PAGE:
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Do you know if you have a fatty liver? If that’s a yes, what can be done to treat it?

Thirty years ago, a vivacious redhead by the name of Dr Sandra Cabot wrote a wildly popular book called The Liver Cleansing Diet. I, like many others thought it was all a bit crazy. Mind you, we didn’t take the trouble to read her book but we were quick to criticise her on the basis that her diet didn’t have randomised controlled trials to back it up.

Fast forward to today and the state of one’s liver is known to be of prime importance to health, particular the degree of damage caused by alcohol, toxins, prescription and other drugs. Routinely, doctors will measure the levels of liver enzymes and proteins in the blood to assess the degree of damage.

Three decades ago, we didn’t realise that fat accumulated in liver cells, not only in response to excessive alcohol, but also as a result of excess weight. We learned that some people developed a fatty liver more easily than others and often go on to develop inflammation of the liver (hepatitis) and even cirrhosis or hardening of the liver where scar tissue severely impacts its normal function, enough to cause severe pain and eventual death.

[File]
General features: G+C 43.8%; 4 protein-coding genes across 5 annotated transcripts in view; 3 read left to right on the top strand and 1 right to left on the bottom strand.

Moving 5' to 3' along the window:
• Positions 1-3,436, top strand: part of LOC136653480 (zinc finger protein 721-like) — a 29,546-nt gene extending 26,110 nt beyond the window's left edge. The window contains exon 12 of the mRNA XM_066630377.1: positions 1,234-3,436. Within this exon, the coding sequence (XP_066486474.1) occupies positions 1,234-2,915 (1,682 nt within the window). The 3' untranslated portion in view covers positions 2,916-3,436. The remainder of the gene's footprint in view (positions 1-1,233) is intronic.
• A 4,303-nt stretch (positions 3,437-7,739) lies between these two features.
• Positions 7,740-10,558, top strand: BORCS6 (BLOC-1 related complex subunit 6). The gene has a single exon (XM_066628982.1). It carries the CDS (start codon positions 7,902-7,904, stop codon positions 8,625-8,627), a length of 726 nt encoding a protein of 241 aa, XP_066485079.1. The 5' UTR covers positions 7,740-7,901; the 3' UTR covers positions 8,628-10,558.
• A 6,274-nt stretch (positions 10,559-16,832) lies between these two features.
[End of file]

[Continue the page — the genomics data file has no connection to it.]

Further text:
At first, General Medical Practitioners (GP) suspected that patients were not being entirely transparent about alcohol intake and were surprised to learn that it did not need to be present or excessive to develop the disease. The early stages of fatty liver without excessive alcohol intake went on to be known as non-alcoholic fatty liver disease (acronym NAFLD). In later stages of fatty liver disease, where there are signs of inflammation and liver cell damage, it is called non-alcoholic steatohepatitis (NASH). Prevalence of both conditions has soared as overweight and obesity increased rapidly around the world.

Today, fatty liver is suspected if liver enzyme levels are outside the normal range, blood triglyceride levels are high and HDL-cholesterol (good cholesterol) levels are low. The diagnosis can be confirmed by a MRI scan of the liver, but that’s usually not done routinely because of the expense.